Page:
Paul King: “Bunny and the Bull has got serious heart to it. It is about somebody having a mini-breakdown, and processing this terrible thing.
I didn’t want to just, it’s not just comedy, there’s something else there.
There’s some big emotional bits to do, which Ed Hogg does really well. He’s one of those characters where you just want to shake him and go, ‘Come on! Can’t you see what you’ve got?’, and I think that’s what Bunny thinks of him as well.”
Next: Celebrity Voices[page-break]
The Cliché: Nowadays, your animated film’s only as good as the pipes of the Hollywood starlet you’ve got hugging the mike. Mel Gibson, Teri Hatcher, Helena Bonham-Carter and George Clooney and about a million other actors have all barked lines in a booth.
Seen In...Chicken Run
Paul King: “Sometimes your heart slightly sinks when a film’s got 12 British comedians on it off the telly. You kind of go, ‘Oh this is gonna be shit. You’re good on the telly, but...’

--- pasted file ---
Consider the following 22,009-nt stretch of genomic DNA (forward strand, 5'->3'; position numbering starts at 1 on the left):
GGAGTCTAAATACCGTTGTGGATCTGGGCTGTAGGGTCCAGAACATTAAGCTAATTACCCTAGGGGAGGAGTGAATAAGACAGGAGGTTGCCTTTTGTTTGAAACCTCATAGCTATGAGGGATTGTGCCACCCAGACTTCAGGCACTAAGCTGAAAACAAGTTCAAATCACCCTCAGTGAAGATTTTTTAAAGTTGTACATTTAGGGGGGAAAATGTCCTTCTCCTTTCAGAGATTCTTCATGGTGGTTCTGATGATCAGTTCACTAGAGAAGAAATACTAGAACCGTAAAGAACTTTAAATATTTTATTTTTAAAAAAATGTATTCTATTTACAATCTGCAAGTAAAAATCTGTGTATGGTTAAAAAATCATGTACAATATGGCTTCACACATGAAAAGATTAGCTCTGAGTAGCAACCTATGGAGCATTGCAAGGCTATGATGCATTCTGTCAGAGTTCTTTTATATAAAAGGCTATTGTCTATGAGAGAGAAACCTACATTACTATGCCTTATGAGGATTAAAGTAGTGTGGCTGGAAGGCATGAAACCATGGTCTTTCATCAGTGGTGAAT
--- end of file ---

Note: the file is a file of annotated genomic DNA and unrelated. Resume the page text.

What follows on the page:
In Bunny, I wanted to find somebody a bit different for the part of Stephen. Ed Hogg came in to rehearsals and he’s so shy, he wouldn’t take his hat off ‘cos he was really embarrassed about his hair. He’s a really handsome young man, but he’s so insecure and really shy.
When he was with Simon Farnaby it just really worked. Cos Ed’s so much more handsome than Simon, and obviously there’s that Swingers one where you’ve got the slightly pudgy one, and then Vince Vaughan when he was all sexy.
You’re used to the really handsome one and then the slightly nerdier ugly friend. But it seemed more interesting that Simon’s not your classic sex symbol, he’s just got confidence. It worked really nicely.”
Next: Animal Instinct[page-break]
The Cliché: Animals are usually involved in some capacity, whether it’s voiceless side-kicks with achingly articulate eyeballs, or interview chat-tracks acted out by claymation mammals.
Seen In... Creature Comforts
Paul King: “I’m writing a script for Paddington Bear, I’ve got a huge love of Paddington. I love animation anyway, but I really love the bear and the character, and miraculously I seem to have convinced some people to let me write a script. So I’m trying that.
All my hero directors are doing children’s films at the moment so I was very pleased to have gotten it. I can do my Where The Wild Things Are/Fantastic Mr Fox.”
Bunny and the Bull is released 27 November.